Offbeat: Taste of history: Yeast from 1886 shipwreck makes new brew - PressFrom - Australia
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OffbeatTaste of history: Yeast from 1886 shipwreck makes new brew

13:37  15 march  2019
13:37  15 march  2019 Source:   msn.com

'Elixir of immortality' is discovered in China for the first time: Bronze pot found in a 2,000-year-old burial tomb contains legendary brew used by the rich to try and cheat death

'Elixir of immortality' is discovered in China for the first time: Bronze pot found in a 2,000-year-old burial tomb contains legendary brew used by the rich to try and cheat death Experts from the Institute of Cultural Relics and Archaeology initially thought that the six pints of liquid unearthed from Henan province may be liquor as it gave off an alcoholic aroma. © Provided by Associated Newspapers Limited The liquid, unearthed from the tomb of a noble family in Western Han Dynasty (202 BC-8 AD) tomb contains 3.5 litres of potassium salts that have now been confirmed by lab testing A large number of colour-painted clay pots, jadeware and bronze artifacts were also unearthed from the tomb, which covers 2260 square fee (210 sq m). The remains of the tomb's occupant have also been preserved.

Jamie Adams, owner of Saint James Brewery in Holbrook, said Wednesday he plans to release his new ale next month. Adams learned about it when the State University of New York at Cobleskill announced that students were trying to culture yeast from a shipwreck bottle given to Bill Felter of

Adams learned about it when the State University of New York at Cobleskill announced that students were trying to culture yeast from a shipwreck bottle given to Bill Felter of Serious Brewing in Howes Cave. The plan was for Felter to create a new beer if the students were successful.

ALBANY, N.Y. — The most distinguishing feature of Jamie Adams' new ale isn't its hoppy bite but its compelling backstory — brewed from yeast in bottles of beer that went down on a doomed steamship and languished on the ocean floor for 131 years.

Some who lined up to sample a swig of the new Deep Ascent ale at a craft beer festival last weekend say it provided a refreshing taste of another era.

'Elixir of immortality' is discovered in China for the first time: Bronze pot found in a 2,000-year-old burial tomb contains legendary brew used by the rich to try and cheat death

'Elixir of immortality' is discovered in China for the first time: Bronze pot found in a 2,000-year-old burial tomb contains legendary brew used by the rich to try and cheat death Experts from the Institute of Cultural Relics and Archaeology initially thought that the six pints of liquid unearthed from Henan province may be liquor as it gave off an alcoholic aroma. © Provided by Associated Newspapers Limited The liquid, unearthed from the tomb of a noble family in Western Han Dynasty (202 BC-8 AD) tomb contains 3.5 litres of potassium salts that have now been confirmed by lab testing A large number of colour-painted clay pots, jadeware and bronze artifacts were also unearthed from the tomb, which covers 2260 square fee (210 sq m). The remains of the tomb's occupant have also been preserved.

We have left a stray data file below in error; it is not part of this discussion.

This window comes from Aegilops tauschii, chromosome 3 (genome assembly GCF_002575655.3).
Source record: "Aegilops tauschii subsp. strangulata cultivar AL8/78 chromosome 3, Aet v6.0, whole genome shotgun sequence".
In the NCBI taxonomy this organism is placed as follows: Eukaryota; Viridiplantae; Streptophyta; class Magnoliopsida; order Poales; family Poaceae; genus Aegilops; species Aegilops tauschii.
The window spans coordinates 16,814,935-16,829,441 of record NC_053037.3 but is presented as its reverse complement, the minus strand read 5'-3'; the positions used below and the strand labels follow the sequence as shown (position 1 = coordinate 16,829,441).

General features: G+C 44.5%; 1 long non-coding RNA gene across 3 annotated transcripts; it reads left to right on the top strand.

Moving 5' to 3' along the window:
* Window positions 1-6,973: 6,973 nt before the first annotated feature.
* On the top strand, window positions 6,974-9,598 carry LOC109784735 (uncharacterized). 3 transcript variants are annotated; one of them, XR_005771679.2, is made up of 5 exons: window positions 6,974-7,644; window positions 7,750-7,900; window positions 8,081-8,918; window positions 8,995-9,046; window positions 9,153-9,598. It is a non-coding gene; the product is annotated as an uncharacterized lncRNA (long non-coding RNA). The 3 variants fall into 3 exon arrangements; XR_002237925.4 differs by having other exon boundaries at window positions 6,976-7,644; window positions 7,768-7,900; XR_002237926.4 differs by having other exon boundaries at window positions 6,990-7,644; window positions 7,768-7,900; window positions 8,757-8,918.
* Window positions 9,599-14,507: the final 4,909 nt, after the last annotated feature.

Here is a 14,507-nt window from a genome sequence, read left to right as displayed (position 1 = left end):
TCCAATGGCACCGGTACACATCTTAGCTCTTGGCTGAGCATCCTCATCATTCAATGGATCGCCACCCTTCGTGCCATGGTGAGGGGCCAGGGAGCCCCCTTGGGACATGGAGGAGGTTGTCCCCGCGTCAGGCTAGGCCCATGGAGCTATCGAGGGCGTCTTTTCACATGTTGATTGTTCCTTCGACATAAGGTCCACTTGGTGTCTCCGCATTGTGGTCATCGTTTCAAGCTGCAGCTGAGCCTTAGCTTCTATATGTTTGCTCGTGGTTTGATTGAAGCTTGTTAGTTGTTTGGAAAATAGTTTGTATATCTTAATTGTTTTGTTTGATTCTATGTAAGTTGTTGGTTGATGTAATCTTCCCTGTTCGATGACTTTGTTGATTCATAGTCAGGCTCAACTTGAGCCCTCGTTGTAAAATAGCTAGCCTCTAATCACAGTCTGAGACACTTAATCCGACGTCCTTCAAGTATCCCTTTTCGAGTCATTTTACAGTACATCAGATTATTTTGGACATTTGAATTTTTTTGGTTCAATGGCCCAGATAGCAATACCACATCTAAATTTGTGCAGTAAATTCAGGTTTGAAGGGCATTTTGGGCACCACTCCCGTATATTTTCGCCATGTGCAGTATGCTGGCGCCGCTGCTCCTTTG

He created it from yeast he painstakingly cultured from bottles of English ale he salvaged in 2017 from the wreck of the SS Oregon, which sank off Fire Island in 1886 . "One of the divers I had enlisted to help me find these bottles with the intent of making beer had Hidden History : A taste of east Austin.

Serious Brewing Company of Howes Cave plans to develop a new brew if the students successfully extract yeast . Bill Felter, of Serious Brewing , acquired the beer from a All but one person survived. Last year, an Australian brewer produced beer from yeast recovered from a 220-year-old shipwreck .

"Just the concept that they could bring a beer bottle up from the bottom of the ocean ... then be able to extract the yeast from it, that kind of chemistry is fascinating," says beer enthusiast Peter Bowe of Schenectady. "And the beer is absolutely fantastic."

Adams, a former Wall Street trader who opened Saint James Brewery in Long Island nearly two decades ago, says his beer grew out of his love of scuba diving. It was brewed with yeast extracted from bottles he and fellow divers salvaged from the SS Oregon, a luxury liner from Liverpool to New York that collided with a schooner and sank off Fire Island in 1886.

It lies 135 feet deep in an underwater cemetery known to local divers as Wreck Valley.

"It's a wonderful, wonderful shipwreck to dive," says Adams, 44, "I came up with the idea to make some beer if we came up with some intact bottles."